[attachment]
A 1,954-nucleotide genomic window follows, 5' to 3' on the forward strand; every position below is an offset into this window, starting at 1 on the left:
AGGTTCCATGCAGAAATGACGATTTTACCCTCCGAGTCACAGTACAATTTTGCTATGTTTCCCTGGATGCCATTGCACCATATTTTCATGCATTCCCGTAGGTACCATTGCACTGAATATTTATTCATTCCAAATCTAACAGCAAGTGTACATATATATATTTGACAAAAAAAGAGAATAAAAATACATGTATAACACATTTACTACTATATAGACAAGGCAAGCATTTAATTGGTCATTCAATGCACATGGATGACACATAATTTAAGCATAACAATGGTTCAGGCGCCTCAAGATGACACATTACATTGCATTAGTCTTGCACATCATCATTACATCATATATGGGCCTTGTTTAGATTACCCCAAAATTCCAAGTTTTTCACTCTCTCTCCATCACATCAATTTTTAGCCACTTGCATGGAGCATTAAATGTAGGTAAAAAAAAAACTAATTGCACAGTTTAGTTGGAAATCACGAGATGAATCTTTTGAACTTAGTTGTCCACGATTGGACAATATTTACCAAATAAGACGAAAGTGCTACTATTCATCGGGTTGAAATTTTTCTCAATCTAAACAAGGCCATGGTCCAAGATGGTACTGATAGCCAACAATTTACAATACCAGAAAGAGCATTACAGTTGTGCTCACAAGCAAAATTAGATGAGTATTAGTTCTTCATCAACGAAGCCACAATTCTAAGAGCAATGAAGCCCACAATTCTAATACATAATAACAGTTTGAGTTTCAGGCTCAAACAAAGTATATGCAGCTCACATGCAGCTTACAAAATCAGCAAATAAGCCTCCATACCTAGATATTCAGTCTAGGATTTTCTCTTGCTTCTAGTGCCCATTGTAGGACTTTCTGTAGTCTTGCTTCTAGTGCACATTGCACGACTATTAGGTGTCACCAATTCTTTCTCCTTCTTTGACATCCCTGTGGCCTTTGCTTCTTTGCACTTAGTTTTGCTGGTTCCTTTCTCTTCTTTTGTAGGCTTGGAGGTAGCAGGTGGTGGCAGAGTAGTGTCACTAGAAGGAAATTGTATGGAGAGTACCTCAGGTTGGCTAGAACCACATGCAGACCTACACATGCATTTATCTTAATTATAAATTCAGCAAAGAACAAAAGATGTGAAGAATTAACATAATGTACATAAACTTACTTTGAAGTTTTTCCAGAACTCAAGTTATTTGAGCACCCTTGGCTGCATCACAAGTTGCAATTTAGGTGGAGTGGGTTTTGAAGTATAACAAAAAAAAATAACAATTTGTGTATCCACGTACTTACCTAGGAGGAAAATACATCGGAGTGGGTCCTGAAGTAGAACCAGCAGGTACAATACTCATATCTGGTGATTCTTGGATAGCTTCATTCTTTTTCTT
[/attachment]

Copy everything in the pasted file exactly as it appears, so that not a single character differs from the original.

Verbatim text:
A 1,954-nucleotide genomic window follows, 5' to 3' on the forward strand; every position below is an offset into this window, starting at 1 on the left:
AGGTTCCATGCAGAAATGACGATTTTACCCTCCGAGTCACAGTACAATTTTGCTATGTTTCCCTGGATGCCATTGCACCATATTTTCATGCATTCCCGTAGGTACCATTGCACTGAATATTTATTCATTCCAAATCTAACAGCAAGTGTACATATATATATTTGACAAAAAAAGAGAATAAAAATACATGTATAACACATTTACTACTATATAGACAAGGCAAGCATTTAATTGGTCATTCAATGCACATGGATGACACATAATTTAAGCATAACAATGGTTCAGGCGCCTCAAGATGACACATTACATTGCATTAGTCTTGCACATCATCATTACATCATATATGGGCCTTGTTTAGATTACCCCAAAATTCCAAGTTTTTCACTCTCTCTCCATCACATCAATTTTTAGCCACTTGCATGGAGCATTAAATGTAGGTAAAAAAAAAACTAATTGCACAGTTTAGTTGGAAATCACGAGATGAATCTTTTGAACTTAGTTGTCCACGATTGGACAATATTTACCAAATAAGACGAAAGTGCTACTATTCATCGGGTTGAAATTTTTCTCAATCTAAACAAGGCCATGGTCCAAGATGGTACTGATAGCCAACAATTTACAATACCAGAAAGAGCATTACAGTTGTGCTCACAAGCAAAATTAGATGAGTATTAGTTCTTCATCAACGAAGCCACAATTCTAAGAGCAATGAAGCCCACAATTCTAATACATAATAACAGTTTGAGTTTCAGGCTCAAACAAAGTATATGCAGCTCACATGCAGCTTACAAAATCAGCAAATAAGCCTCCATACCTAGATATTCAGTCTAGGATTTTCTCTTGCTTCTAGTGCCCATTGTAGGACTTTCTGTAGTCTTGCTTCTAGTGCACATTGCACGACTATTAGGTGTCACCAATTCTTTCTCCTTCTTTGACATCCCTGTGGCCTTTGCTTCTTTGCACTTAGTTTTGCTGGTTCCTTTCTCTTCTTTTGTAGGCTTGGAGGTAGCAGGTGGTGGCAGAGTAGTGTCACTAGAAGGAAATTGTATGGAGAGTACCTCAGGTTGGCTAGAACCACATGCAGACCTACACATGCATTTATCTTAATTATAAATTCAGCAAAGAACAAAAGATGTGAAGAATTAACATAATGTACATAAACTTACTTTGAAGTTTTTCCAGAACTCAAGTTATTTGAGCACCCTTGGCTGCATCACAAGTTGCAATTTAGGTGGAGTGGGTTTTGAAGTATAACAAAAAAAAATAACAATTTGTGTATCCACGTACTTACCTAGGAGGAAAATACATCGGAGTGGGTCCTGAAGTAGAACCAGCAGGTACAATACTCATATCTGGTGATTCTTGGATAGCTTCATTCTTTTTCTT